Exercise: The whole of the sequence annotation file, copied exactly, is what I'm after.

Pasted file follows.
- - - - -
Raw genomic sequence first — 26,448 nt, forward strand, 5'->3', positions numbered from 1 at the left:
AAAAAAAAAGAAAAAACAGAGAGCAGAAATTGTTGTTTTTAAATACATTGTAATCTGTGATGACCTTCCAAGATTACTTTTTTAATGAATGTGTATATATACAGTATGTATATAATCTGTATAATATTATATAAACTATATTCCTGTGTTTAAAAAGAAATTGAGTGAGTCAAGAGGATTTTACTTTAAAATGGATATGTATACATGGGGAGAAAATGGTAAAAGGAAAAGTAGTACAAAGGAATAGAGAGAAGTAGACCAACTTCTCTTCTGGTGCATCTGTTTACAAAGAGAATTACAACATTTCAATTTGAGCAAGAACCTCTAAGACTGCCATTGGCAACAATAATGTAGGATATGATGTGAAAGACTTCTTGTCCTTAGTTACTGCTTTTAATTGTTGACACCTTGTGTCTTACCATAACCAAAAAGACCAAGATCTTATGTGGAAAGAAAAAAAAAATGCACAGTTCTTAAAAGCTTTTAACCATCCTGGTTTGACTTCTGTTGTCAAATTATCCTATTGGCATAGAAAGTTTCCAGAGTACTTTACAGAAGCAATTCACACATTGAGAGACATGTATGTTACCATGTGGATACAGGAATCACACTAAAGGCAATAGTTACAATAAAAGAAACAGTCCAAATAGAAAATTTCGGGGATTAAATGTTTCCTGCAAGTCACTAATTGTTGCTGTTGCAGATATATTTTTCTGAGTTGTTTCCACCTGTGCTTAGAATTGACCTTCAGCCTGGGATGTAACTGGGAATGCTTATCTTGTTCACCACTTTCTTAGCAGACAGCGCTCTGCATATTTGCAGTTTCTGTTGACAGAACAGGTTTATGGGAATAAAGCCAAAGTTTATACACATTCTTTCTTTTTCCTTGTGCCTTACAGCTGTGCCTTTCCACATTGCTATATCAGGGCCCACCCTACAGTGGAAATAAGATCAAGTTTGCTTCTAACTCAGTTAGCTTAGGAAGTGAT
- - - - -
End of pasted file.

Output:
Raw genomic sequence first — 26,448 nt, forward strand, 5'->3', positions numbered from 1 at the left:
AAAAAAAAAGAAAAAACAGAGAGCAGAAATTGTTGTTTTTAAATACATTGTAATCTGTGATGACCTTCCAAGATTACTTTTTTAATGAATGTGTATATATACAGTATGTATATAATCTGTATAATATTATATAAACTATATTCCTGTGTTTAAAAAGAAATTGAGTGAGTCAAGAGGATTTTACTTTAAAATGGATATGTATACATGGGGAGAAAATGGTAAAAGGAAAAGTAGTACAAAGGAATAGAGAGAAGTAGACCAACTTCTCTTCTGGTGCATCTGTTTACAAAGAGAATTACAACATTTCAATTTGAGCAAGAACCTCTAAGACTGCCATTGGCAACAATAATGTAGGATATGATGTGAAAGACTTCTTGTCCTTAGTTACTGCTTTTAATTGTTGACACCTTGTGTCTTACCATAACCAAAAAGACCAAGATCTTATGTGGAAAGAAAAAAAAAATGCACAGTTCTTAAAAGCTTTTAACCATCCTGGTTTGACTTCTGTTGTCAAATTATCCTATTGGCATAGAAAGTTTCCAGAGTACTTTACAGAAGCAATTCACACATTGAGAGACATGTATGTTACCATGTGGATACAGGAATCACACTAAAGGCAATAGTTACAATAAAAGAAACAGTCCAAATAGAAAATTTCGGGGATTAAATGTTTCCTGCAAGTCACTAATTGTTGCTGTTGCAGATATATTTTTCTGAGTTGTTTCCACCTGTGCTTAGAATTGACCTTCAGCCTGGGATGTAACTGGGAATGCTTATCTTGTTCACCACTTTCTTAGCAGACAGCGCTCTGCATATTTGCAGTTTCTGTTGACAGAACAGGTTTATGGGAATAAAGCCAAAGTTTATACACATTCTTTCTTTTTCCTTGTGCCTTACAGCTGTGCCTTTCCACATTGCTATATCAGGGCCCACCCTACAGTGGAAATAAGATCAAGTTTGCTTCTAACTCAGTTAGCTTAGGAAGTGAT